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tribute my mite to celebrate his praise; and, through his blessing on these feeble, but sincere endeavours, towards instructing and establishing his servants committed to my charge, in his true faith and fear, I hope to be instrumental in adding to the number of the redeemed; at least, in affording such information and support to all who are disposed to think seriously of their latter end, as will render their passage through this life easy, and their departure out of it happy.

Without some first principles founded upon the written word, religion, among the unlearned, must degenerate into superstition, priestcraft, or enthusiasm:- for piety, like other things, advances to a certain state of perfection by degrees, and was intended to be taught to men; otherwise, the publishing of the Gospel, and the appointing of a regular ministry, would have been equally needless. If it had pleased God to inspire individuals separately and arbitrarily, neither of these means would have been afforded us,-whereas God has supplied and preserved the histories, both of the Old and New Testament, as objects of our faith, and rules for our practice. Both together are by way of distinction called the BIBLE, or THE BOOK-the book of life. The pious pains and invention of holy men have from the earliest ages been devoted to the service of their

unlearned and ignorant brethren. These labours afford a test of gratitude and zeal in the improvement of such talents as the Almighty, in his wisdom, has intrusted to them; and at the same time they demand the humble diligence of the latter, in the proof they give of their wish to profit by the happy opportunities which God's goodness affords them. To these motives of Christian benevolence and religious wisdom, we may attribute (among others) the composing of that form of instruction which has been so long in use in our holy church: a form very comprehensive, though very short. It has been the study of many of our most able and pious divines, by explaining it somewhat at length, to render it more generally useful than it might prove, without such an exposition; and by delivering and publishing continued discourses on the several parts of it, they have rendered it more familiar and level to the understanding of the lower ranks. I have availed myself of their superior labours in the course of my plan, and have thereby been assisted in producing that abundant store of Christian knowledge, extracted from the short form of our Church Catechism; and shall endeavour to communicate the valuable instruction it contains, in a still plainer mode of address, than perhaps has ever yet been attempted. To use fine language, and words hard to be understood, is in a manner to preach,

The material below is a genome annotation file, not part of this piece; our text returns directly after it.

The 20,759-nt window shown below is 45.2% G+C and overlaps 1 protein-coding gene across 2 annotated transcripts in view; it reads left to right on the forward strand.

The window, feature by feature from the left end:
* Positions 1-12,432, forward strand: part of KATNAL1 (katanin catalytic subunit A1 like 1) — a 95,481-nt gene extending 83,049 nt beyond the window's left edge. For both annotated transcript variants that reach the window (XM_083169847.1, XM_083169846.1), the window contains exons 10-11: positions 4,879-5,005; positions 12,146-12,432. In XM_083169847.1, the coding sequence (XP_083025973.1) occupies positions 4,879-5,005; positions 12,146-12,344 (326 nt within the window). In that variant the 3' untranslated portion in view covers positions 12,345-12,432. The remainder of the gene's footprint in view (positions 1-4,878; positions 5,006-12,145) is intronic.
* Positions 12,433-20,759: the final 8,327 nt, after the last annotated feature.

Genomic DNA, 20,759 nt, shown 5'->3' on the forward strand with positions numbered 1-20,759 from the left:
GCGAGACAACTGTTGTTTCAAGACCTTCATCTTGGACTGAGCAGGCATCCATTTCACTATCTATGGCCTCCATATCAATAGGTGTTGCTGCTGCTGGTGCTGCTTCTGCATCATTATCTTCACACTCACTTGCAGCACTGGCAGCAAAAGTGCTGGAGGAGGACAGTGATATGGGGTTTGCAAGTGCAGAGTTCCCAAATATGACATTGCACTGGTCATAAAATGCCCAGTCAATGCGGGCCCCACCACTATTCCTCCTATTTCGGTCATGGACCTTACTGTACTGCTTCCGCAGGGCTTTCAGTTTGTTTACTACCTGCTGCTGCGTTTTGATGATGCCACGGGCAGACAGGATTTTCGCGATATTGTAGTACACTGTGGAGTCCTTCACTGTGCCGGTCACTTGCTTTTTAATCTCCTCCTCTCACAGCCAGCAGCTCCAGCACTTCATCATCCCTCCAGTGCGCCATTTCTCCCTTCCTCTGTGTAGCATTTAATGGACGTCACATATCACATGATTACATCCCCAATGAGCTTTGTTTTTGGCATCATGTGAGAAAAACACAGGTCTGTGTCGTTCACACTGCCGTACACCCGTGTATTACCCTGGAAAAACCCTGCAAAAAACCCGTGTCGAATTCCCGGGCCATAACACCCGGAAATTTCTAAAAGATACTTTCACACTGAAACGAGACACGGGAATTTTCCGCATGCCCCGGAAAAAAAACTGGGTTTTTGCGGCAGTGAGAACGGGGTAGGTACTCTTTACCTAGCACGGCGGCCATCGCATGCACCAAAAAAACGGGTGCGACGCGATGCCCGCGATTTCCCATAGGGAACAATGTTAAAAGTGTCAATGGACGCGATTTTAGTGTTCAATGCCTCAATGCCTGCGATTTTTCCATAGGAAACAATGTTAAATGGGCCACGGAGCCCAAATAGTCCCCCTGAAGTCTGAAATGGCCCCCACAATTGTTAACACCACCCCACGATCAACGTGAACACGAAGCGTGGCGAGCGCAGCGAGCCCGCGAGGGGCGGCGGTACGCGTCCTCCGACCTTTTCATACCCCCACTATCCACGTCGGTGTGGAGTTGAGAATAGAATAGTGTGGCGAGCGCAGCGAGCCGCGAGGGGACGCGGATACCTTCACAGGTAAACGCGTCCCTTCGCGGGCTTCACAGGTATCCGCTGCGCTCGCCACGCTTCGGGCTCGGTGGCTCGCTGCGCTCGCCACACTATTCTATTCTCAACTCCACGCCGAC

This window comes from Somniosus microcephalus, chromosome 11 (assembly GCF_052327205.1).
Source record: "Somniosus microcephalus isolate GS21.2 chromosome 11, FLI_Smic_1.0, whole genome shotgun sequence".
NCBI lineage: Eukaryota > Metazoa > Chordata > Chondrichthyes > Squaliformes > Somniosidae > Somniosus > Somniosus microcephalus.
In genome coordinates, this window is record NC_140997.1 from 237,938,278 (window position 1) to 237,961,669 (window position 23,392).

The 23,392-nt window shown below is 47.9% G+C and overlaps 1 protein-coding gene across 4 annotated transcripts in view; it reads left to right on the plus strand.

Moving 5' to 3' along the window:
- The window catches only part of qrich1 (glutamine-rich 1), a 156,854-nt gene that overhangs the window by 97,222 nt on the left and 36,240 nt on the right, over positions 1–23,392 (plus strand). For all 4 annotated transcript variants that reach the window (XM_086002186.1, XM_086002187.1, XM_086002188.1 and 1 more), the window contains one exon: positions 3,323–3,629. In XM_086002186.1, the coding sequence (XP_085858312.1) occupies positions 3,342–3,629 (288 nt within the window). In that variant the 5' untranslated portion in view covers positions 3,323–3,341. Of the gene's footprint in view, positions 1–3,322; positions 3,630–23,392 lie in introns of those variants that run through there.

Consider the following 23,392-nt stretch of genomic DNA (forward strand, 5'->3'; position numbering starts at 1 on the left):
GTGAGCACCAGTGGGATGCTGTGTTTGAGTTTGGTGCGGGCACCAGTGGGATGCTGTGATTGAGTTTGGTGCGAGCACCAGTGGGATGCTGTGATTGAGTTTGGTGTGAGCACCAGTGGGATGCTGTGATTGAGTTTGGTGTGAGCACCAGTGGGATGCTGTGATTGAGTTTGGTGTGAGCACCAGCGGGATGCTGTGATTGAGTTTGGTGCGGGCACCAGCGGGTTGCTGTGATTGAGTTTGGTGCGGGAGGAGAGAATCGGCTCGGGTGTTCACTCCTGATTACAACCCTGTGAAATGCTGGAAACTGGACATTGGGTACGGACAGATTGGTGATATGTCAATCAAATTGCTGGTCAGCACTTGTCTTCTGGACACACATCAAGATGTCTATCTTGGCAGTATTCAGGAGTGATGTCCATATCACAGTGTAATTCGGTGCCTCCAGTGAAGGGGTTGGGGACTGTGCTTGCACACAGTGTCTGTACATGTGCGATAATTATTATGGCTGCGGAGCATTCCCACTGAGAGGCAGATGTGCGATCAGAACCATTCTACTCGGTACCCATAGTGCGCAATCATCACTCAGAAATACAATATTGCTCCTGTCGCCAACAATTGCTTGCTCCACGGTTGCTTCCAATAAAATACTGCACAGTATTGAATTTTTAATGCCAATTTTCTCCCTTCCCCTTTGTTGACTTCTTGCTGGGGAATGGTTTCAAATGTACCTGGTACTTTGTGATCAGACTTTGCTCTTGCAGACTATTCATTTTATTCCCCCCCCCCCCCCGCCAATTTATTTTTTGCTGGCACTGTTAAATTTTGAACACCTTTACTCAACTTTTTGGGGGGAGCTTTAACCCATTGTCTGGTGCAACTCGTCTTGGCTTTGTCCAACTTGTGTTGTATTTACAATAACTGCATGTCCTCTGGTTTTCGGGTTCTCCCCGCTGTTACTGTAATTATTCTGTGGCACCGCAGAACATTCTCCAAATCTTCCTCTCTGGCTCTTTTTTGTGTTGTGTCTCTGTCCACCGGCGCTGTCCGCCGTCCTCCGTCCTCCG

to uneducated people, in an unknown tongue. I have, therefore, avoided all ornament of speech, as much as possible; and as the different opinions of the learned, in some points of doctrine, fall short as to essential benefit to the labouring man, in comparison of the practical lessons these doctrines are intended to recommend to us, I shall, with the blessing of God, employ all my pains in showing the necessity of actual holiness of life, as a proof that our faith is sound; faith without works being dead, that is, if no more than a bare profession, without any real benefit. At the same time I wish you to take notice, my brethren, that I preach CHRIST as the FOUNDATION, and faith in him, as the principal mover of every truly religious action. The name of Jesus is the only name under heaven, given, whereby we can be saved. By him alone we approach unto the Father; No one cometh unto the Father but by me, saith Christ. He is the cause of our being reconciled, and adopted again as sons. Through his stripes we are healed-by his merits, and on account of his sufferings, death, and resurrection, we shall be finally accepted. accepted. He hath received gifts for men, yea, even for the rebellious (Ps. lxviii. 18); that all who repent, and turn unto him, and trust in his name, may have power to work out their salvation by bringing forth fruits meet for repentance. When, there